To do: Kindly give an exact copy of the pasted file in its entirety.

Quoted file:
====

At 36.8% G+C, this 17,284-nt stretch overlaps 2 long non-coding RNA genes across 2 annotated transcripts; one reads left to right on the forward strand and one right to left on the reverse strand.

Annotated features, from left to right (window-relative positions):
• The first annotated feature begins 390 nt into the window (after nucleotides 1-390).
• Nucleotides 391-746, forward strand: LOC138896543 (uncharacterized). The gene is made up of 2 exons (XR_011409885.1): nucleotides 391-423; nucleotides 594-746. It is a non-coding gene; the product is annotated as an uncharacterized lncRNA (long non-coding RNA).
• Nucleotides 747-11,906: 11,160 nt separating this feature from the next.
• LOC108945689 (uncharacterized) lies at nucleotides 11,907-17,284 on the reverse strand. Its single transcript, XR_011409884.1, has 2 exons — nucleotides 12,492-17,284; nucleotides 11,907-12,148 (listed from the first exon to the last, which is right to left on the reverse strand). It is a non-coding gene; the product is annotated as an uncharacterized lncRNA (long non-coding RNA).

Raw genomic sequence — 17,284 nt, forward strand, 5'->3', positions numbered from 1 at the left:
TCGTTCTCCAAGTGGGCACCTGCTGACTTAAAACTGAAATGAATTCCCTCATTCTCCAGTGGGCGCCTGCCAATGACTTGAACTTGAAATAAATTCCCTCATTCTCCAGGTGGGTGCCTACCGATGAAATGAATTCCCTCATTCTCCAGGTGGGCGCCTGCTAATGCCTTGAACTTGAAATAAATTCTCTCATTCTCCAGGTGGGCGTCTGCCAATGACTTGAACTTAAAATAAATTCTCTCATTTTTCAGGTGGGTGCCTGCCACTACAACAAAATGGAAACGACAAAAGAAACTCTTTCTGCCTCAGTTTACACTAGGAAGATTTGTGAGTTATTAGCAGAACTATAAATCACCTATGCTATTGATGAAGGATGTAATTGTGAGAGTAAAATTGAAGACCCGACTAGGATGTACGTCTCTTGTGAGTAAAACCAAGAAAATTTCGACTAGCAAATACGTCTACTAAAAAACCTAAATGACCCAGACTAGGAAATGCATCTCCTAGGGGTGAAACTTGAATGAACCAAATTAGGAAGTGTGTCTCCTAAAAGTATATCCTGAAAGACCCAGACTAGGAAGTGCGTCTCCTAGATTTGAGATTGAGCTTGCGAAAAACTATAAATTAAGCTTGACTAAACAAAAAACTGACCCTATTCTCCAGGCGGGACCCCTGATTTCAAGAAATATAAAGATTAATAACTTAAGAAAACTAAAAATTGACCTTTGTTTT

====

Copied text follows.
At 36.8% G+C, this 17,284-nt stretch overlaps 2 long non-coding RNA genes across 2 annotated transcripts; one reads left to right on the forward strand and one right to left on the reverse strand.

Annotated features, from left to right (window-relative positions):
• The first annotated feature begins 390 nt into the window (after nucleotides 1-390).
• Nucleotides 391-746, forward strand: LOC138896543 (uncharacterized). The gene is made up of 2 exons (XR_011409885.1): nucleotides 391-423; nucleotides 594-746. It is a non-coding gene; the product is annotated as an uncharacterized lncRNA (long non-coding RNA).
• Nucleotides 747-11,906: 11,160 nt separating this feature from the next.
• LOC108945689 (uncharacterized) lies at nucleotides 11,907-17,284 on the reverse strand. Its single transcript, XR_011409884.1, has 2 exons — nucleotides 12,492-17,284; nucleotides 11,907-12,148 (listed from the first exon to the last, which is right to left on the reverse strand). It is a non-coding gene; the product is annotated as an uncharacterized lncRNA (long non-coding RNA).

Raw genomic sequence — 17,284 nt, forward strand, 5'->3', positions numbered from 1 at the left:
TCGTTCTCCAAGTGGGCACCTGCTGACTTAAAACTGAAATGAATTCCCTCATTCTCCAGTGGGCGCCTGCCAATGACTTGAACTTGAAATAAATTCCCTCATTCTCCAGGTGGGTGCCTACCGATGAAATGAATTCCCTCATTCTCCAGGTGGGCGCCTGCTAATGCCTTGAACTTGAAATAAATTCTCTCATTCTCCAGGTGGGCGTCTGCCAATGACTTGAACTTAAAATAAATTCTCTCATTTTTCAGGTGGGTGCCTGCCACTACAACAAAATGGAAACGACAAAAGAAACTCTTTCTGCCTCAGTTTACACTAGGAAGATTTGTGAGTTATTAGCAGAACTATAAATCACCTATGCTATTGATGAAGGATGTAATTGTGAGAGTAAAATTGAAGACCCGACTAGGATGTACGTCTCTTGTGAGTAAAACCAAGAAAATTTCGACTAGCAAATACGTCTACTAAAAAACCTAAATGACCCAGACTAGGAAATGCATCTCCTAGGGGTGAAACTTGAATGAACCAAATTAGGAAGTGTGTCTCCTAAAAGTATATCCTGAAAGACCCAGACTAGGAAGTGCGTCTCCTAGATTTGAGATTGAGCTTGCGAAAAACTATAAATTAAGCTTGACTAAACAAAAAACTGACCCTATTCTCCAGGCGGGACCCCTGATTTCAAGAAATATAAAGATTAATAACTTAAGAAAACTAAAAATTGACCTTTGTTTT